Inverse square law (0)

Inverse square law: the arrows represent the flux emanating from the source. The density of arrow per unit area (green square, density flux), is decreasing with squared distance.

$$

Intensity = \frac{1}{{distance}^2}

$$

The apparent intensity of the light from the source of constant luminosity decreases with the square of the distance from the object.

The main problem of this physically correct attenuation is:

- It takes forever to reach 0. Need to cull it somehow, in Unity this type gets culled at 1/256.
- We need a lot of time LARGE lights, (x < 1 above)
- In deffered lightning a lot of pixels getting processed for very little gain

Some variants with two good for us, RED and GREEN. PURPLE color curve have a huge falloff.

One approach to solve this is to window the falloff in such a way that most of the function is unaffected (1). For this we will use a basic linear interpolation to zero based on distance criteria (2). I use also photometric terms (PBR!!):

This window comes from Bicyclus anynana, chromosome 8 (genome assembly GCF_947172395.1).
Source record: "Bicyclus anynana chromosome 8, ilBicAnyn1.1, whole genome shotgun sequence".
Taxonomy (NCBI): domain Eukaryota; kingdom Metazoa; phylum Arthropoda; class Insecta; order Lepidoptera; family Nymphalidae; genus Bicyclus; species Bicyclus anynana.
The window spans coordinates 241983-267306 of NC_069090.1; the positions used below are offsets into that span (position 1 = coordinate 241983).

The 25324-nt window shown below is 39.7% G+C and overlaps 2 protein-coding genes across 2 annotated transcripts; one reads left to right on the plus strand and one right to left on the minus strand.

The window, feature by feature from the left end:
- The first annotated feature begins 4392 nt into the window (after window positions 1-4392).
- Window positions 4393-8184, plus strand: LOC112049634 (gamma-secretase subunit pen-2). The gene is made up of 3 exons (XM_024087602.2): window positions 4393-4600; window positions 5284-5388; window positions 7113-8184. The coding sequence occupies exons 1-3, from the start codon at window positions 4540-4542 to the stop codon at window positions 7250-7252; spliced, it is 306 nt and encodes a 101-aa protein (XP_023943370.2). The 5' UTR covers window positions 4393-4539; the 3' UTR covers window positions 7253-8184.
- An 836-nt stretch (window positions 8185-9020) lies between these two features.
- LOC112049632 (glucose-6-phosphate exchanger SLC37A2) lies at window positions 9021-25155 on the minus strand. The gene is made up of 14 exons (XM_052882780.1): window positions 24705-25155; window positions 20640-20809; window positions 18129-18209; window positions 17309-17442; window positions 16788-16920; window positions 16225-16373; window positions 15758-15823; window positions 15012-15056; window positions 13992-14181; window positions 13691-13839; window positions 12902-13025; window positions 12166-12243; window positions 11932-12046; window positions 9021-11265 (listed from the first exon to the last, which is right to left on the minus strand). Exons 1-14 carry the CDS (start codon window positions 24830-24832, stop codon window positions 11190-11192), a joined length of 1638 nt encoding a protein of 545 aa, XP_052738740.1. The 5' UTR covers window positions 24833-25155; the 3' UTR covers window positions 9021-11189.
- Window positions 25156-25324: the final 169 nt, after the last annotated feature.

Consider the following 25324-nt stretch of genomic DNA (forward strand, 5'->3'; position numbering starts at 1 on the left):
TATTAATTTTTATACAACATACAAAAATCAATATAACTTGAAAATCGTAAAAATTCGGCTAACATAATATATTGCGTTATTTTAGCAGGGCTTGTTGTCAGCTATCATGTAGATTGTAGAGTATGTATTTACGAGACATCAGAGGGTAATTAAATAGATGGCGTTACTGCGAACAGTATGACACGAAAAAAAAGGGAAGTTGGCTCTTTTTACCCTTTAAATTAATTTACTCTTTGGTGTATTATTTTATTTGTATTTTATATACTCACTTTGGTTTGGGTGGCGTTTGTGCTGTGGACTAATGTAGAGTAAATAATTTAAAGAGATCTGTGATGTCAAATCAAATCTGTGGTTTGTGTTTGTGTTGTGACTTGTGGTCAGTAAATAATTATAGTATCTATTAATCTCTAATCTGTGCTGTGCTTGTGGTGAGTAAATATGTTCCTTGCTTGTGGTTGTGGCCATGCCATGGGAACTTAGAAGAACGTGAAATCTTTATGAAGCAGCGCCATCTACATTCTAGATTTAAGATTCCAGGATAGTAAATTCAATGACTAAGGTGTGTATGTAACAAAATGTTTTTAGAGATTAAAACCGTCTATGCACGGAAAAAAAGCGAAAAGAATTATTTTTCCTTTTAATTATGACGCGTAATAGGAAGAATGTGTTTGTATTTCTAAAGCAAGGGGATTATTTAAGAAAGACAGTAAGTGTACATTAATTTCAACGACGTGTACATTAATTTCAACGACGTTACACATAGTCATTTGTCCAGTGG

$$

E= lerp(\frac{I}{{distance^2}}, 0, \frac{distance}{lightRadius})=(\frac{I}{distance^2})(1 – \frac{distance}{lightRadius})

$$

go to

$$

E_{v1}= (\frac{I}{distance^2})saturate(1 – (\frac{x^n}{lightRadius}))^2 – Frostbite 3

$$

**n**– tweak the transition smoothness (Frostbite = 4.0) from (1)

$$

E_{v2}= \frac{saturate(1 – (distance/lightRadius)^4)^2}{distance^2 + 1} – Unreal 4

$$

In real life there is no lightRadius but in games we may use it to prevent ingress of a large number of objects in the scene in the range of light (of course and their calculation) by reducing the radius.

The second one have the most acceptable variant with inverse square falloff we achieve more natural results, the first one is old style falloff.

Near light behaves more naturally, but still strong light on the side walls of the corridor, and now see the down variant.